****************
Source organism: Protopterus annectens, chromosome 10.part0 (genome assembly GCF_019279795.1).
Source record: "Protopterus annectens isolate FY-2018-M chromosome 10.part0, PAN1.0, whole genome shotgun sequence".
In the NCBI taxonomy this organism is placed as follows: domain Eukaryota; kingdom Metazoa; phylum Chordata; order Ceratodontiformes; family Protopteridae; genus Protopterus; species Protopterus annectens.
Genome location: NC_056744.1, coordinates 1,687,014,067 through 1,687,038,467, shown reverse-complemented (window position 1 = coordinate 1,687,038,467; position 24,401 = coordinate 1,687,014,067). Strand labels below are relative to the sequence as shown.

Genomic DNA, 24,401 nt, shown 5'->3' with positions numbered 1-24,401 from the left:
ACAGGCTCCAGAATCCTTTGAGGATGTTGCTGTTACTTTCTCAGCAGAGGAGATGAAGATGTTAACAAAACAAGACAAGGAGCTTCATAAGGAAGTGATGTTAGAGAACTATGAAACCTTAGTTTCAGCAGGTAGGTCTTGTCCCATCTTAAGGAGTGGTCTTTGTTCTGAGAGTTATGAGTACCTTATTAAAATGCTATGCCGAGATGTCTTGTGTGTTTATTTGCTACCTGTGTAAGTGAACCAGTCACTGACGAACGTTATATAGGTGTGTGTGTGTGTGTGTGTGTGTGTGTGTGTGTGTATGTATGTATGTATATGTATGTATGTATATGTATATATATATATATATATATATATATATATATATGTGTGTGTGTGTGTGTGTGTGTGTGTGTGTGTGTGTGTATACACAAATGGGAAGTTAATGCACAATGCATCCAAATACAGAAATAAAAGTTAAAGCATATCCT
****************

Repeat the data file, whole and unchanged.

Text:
Source organism: Protopterus annectens, chromosome 10.part0 (genome assembly GCF_019279795.1).
Source record: "Protopterus annectens isolate FY-2018-M chromosome 10.part0, PAN1.0, whole genome shotgun sequence".
In the NCBI taxonomy this organism is placed as follows: domain Eukaryota; kingdom Metazoa; phylum Chordata; order Ceratodontiformes; family Protopteridae; genus Protopterus; species Protopterus annectens.
Genome location: NC_056744.1, coordinates 1,687,014,067 through 1,687,038,467, shown reverse-complemented (window position 1 = coordinate 1,687,038,467; position 24,401 = coordinate 1,687,014,067). Strand labels below are relative to the sequence as shown.

Genomic DNA, 24,401 nt, shown 5'->3' with positions numbered 1-24,401 from the left:
ACAGGCTCCAGAATCCTTTGAGGATGTTGCTGTTACTTTCTCAGCAGAGGAGATGAAGATGTTAACAAAACAAGACAAGGAGCTTCATAAGGAAGTGATGTTAGAGAACTATGAAACCTTAGTTTCAGCAGGTAGGTCTTGTCCCATCTTAAGGAGTGGTCTTTGTTCTGAGAGTTATGAGTACCTTATTAAAATGCTATGCCGAGATGTCTTGTGTGTTTATTTGCTACCTGTGTAAGTGAACCAGTCACTGACGAACGTTATATAGGTGTGTGTGTGTGTGTGTGTGTGTGTGTGTGTGTGTATGTATGTATGTATATGTATGTATGTATATGTATATATATATATATATATATATATATATATATATGTGTGTGTGTGTGTGTGTGTGTGTGTGTGTGTGTGTGTATACACAAATGGGAAGTTAATGCACAATGCATCCAAATACAGAAATAAAAGTTAAAGCATATCCT